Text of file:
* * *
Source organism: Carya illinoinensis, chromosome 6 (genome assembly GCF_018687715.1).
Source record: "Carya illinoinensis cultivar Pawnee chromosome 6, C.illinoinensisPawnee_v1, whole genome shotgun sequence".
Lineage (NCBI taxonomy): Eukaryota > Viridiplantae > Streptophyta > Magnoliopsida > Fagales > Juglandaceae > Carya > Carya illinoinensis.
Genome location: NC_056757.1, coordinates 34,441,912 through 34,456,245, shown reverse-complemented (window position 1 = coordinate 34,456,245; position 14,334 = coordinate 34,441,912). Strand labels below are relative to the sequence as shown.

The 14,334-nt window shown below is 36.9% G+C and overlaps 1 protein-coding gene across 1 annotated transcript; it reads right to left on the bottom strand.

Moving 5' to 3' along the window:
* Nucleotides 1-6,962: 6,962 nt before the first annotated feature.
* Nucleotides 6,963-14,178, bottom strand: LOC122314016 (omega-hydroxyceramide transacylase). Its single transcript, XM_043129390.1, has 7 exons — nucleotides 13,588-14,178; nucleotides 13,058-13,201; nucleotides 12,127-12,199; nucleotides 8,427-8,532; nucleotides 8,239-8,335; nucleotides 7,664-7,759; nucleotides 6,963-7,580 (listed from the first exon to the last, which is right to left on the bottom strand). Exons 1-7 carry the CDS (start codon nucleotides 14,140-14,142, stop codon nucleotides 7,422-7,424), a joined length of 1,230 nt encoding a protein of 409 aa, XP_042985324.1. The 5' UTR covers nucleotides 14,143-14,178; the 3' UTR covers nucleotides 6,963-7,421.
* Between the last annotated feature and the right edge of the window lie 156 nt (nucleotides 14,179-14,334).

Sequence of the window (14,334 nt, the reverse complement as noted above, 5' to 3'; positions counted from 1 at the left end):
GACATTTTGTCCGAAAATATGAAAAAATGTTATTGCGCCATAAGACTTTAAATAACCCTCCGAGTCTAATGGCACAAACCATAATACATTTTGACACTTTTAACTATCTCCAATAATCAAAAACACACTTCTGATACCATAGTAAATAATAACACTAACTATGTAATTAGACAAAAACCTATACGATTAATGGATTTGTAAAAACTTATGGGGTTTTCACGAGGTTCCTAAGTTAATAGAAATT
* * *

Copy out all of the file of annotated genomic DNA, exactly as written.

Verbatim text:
Source organism: Carya illinoinensis, chromosome 6 (genome assembly GCF_018687715.1).
Source record: "Carya illinoinensis cultivar Pawnee chromosome 6, C.illinoinensisPawnee_v1, whole genome shotgun sequence".
Lineage (NCBI taxonomy): Eukaryota > Viridiplantae > Streptophyta > Magnoliopsida > Fagales > Juglandaceae > Carya > Carya illinoinensis.
Genome location: NC_056757.1, coordinates 34,441,912 through 34,456,245, shown reverse-complemented (window position 1 = coordinate 34,456,245; position 14,334 = coordinate 34,441,912). Strand labels below are relative to the sequence as shown.

The 14,334-nt window shown below is 36.9% G+C and overlaps 1 protein-coding gene across 1 annotated transcript; it reads right to left on the bottom strand.

Moving 5' to 3' along the window:
* Nucleotides 1-6,962: 6,962 nt before the first annotated feature.
* Nucleotides 6,963-14,178, bottom strand: LOC122314016 (omega-hydroxyceramide transacylase). Its single transcript, XM_043129390.1, has 7 exons — nucleotides 13,588-14,178; nucleotides 13,058-13,201; nucleotides 12,127-12,199; nucleotides 8,427-8,532; nucleotides 8,239-8,335; nucleotides 7,664-7,759; nucleotides 6,963-7,580 (listed from the first exon to the last, which is right to left on the bottom strand). Exons 1-7 carry the CDS (start codon nucleotides 14,140-14,142, stop codon nucleotides 7,422-7,424), a joined length of 1,230 nt encoding a protein of 409 aa, XP_042985324.1. The 5' UTR covers nucleotides 14,143-14,178; the 3' UTR covers nucleotides 6,963-7,421.
* Between the last annotated feature and the right edge of the window lie 156 nt (nucleotides 14,179-14,334).

Sequence of the window (14,334 nt, the reverse complement as noted above, 5' to 3'; positions counted from 1 at the left end):
GACATTTTGTCCGAAAATATGAAAAAATGTTATTGCGCCATAAGACTTTAAATAACCCTCCGAGTCTAATGGCACAAACCATAATACATTTTGACACTTTTAACTATCTCCAATAATCAAAAACACACTTCTGATACCATAGTAAATAATAACACTAACTATGTAATTAGACAAAAACCTATACGATTAATGGATTTGTAAAAACTTATGGGGTTTTCACGAGGTTCCTAAGTTAATAGAAATT